28 May 2012Egypt’s presidential election frontrunners were vying for deals with rival candidates yesterday in a bid to appease a polarized nation that will choose between an Islamist and a Mubarak-era minister in a June runoff.
Final votes were still being counted, but unofficial results suggested that the top two candidates were the Muslim Brotherhood’s Mohammed Morsi and Ahmed Shafiq, a former premier under ousted president Hosni Mubarak. Middle ground votes were up for grabs, with both candidates since May 26 shuttling between meetings with different political forces, as they compete for the mantle of the revolution that ousted longtime president Hosni Mubarak in 2011.
The Brotherhood called a meeting of various candidates on May 26 afternoon, but the campaigns of Abdel-Moneim Abolfotoh, former foreign minister Amr Moussa and Nasserist candidate Hamdeen Sabbahi said the three would not attend.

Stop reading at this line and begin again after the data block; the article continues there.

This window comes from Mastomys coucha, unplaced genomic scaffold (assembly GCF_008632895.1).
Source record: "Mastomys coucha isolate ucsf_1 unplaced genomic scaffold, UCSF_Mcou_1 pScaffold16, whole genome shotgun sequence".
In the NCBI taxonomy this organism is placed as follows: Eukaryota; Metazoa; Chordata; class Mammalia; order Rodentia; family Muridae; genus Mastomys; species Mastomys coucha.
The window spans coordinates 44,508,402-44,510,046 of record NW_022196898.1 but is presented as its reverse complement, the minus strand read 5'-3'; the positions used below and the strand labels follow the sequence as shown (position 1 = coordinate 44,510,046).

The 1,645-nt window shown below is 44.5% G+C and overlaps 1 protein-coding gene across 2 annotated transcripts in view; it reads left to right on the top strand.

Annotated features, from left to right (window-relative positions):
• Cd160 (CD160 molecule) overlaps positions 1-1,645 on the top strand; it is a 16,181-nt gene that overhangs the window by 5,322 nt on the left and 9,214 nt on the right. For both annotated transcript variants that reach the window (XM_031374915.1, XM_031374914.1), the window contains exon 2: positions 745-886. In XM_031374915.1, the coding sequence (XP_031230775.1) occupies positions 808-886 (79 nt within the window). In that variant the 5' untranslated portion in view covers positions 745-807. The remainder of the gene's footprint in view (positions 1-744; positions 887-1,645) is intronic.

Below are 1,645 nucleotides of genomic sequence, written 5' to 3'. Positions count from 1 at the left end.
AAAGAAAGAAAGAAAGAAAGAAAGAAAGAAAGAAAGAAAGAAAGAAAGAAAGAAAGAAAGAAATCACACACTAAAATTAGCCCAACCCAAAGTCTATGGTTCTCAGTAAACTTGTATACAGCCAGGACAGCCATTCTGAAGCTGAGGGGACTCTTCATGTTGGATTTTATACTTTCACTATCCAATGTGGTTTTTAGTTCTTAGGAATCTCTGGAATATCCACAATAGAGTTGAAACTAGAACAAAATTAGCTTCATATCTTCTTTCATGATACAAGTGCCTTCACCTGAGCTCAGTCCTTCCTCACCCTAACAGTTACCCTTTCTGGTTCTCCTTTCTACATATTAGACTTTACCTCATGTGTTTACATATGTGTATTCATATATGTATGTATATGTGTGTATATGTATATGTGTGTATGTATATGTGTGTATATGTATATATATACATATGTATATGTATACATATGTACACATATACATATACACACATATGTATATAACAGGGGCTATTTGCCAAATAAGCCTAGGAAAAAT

According to a tally by the Islamist group, Morsi had won 25.3 percent of the vote and Shafiq 24 percent, with Sabbahi at 22 percent.Sabbahi said he would refuse any offer to become vice president, and told Agence France-Presse he would file a complaint over electoral irregularities that may affect the result of the first round. Morsi reassured secularists and the country’s Coptic Christian community. “As president, I will be the president for all Egyptians. (My relationship) with the Brotherhood will be the same as all Egyptians,” he said. Shafiq also called for broad support from former rivals, calling on his competitors by name to join him and promising there would be no return to the old regime.